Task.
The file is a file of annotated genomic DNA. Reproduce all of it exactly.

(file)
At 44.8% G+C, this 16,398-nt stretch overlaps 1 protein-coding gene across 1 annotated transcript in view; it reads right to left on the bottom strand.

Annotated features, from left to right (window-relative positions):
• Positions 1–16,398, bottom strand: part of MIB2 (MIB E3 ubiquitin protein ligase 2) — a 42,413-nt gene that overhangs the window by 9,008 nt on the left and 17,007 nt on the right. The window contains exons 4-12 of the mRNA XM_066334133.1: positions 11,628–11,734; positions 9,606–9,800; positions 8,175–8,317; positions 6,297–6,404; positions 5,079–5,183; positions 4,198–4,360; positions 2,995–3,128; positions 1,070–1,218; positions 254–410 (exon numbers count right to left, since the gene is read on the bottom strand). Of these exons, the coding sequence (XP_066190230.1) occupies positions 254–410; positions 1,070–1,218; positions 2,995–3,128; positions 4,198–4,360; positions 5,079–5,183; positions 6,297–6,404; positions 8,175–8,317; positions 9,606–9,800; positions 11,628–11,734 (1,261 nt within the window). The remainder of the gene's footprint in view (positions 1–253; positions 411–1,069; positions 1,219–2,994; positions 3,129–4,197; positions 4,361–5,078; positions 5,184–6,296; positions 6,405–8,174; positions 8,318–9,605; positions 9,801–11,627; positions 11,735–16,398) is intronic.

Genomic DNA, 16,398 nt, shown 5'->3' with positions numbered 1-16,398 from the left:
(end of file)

At 44.8% G+C, this 16,398-nt stretch overlaps 1 protein-coding gene across 1 annotated transcript in view; it reads right to left on the bottom strand.

Annotated features, from left to right (window-relative positions):
• Positions 1–16,398, bottom strand: part of MIB2 (MIB E3 ubiquitin protein ligase 2) — a 42,413-nt gene that overhangs the window by 9,008 nt on the left and 17,007 nt on the right. The window contains exons 4-12 of the mRNA XM_066334133.1: positions 11,628–11,734; positions 9,606–9,800; positions 8,175–8,317; positions 6,297–6,404; positions 5,079–5,183; positions 4,198–4,360; positions 2,995–3,128; positions 1,070–1,218; positions 254–410 (exon numbers count right to left, since the gene is read on the bottom strand). Of these exons, the coding sequence (XP_066190230.1) occupies positions 254–410; positions 1,070–1,218; positions 2,995–3,128; positions 4,198–4,360; positions 5,079–5,183; positions 6,297–6,404; positions 8,175–8,317; positions 9,606–9,800; positions 11,628–11,734 (1,261 nt within the window). The remainder of the gene's footprint in view (positions 1–253; positions 411–1,069; positions 1,219–2,994; positions 3,129–4,197; positions 4,361–5,078; positions 5,184–6,296; positions 6,405–8,174; positions 8,318–9,605; positions 9,801–11,627; positions 11,735–16,398) is intronic.

Genomic DNA, 16,398 nt, shown 5'->3' with positions numbered 1-16,398 from the left: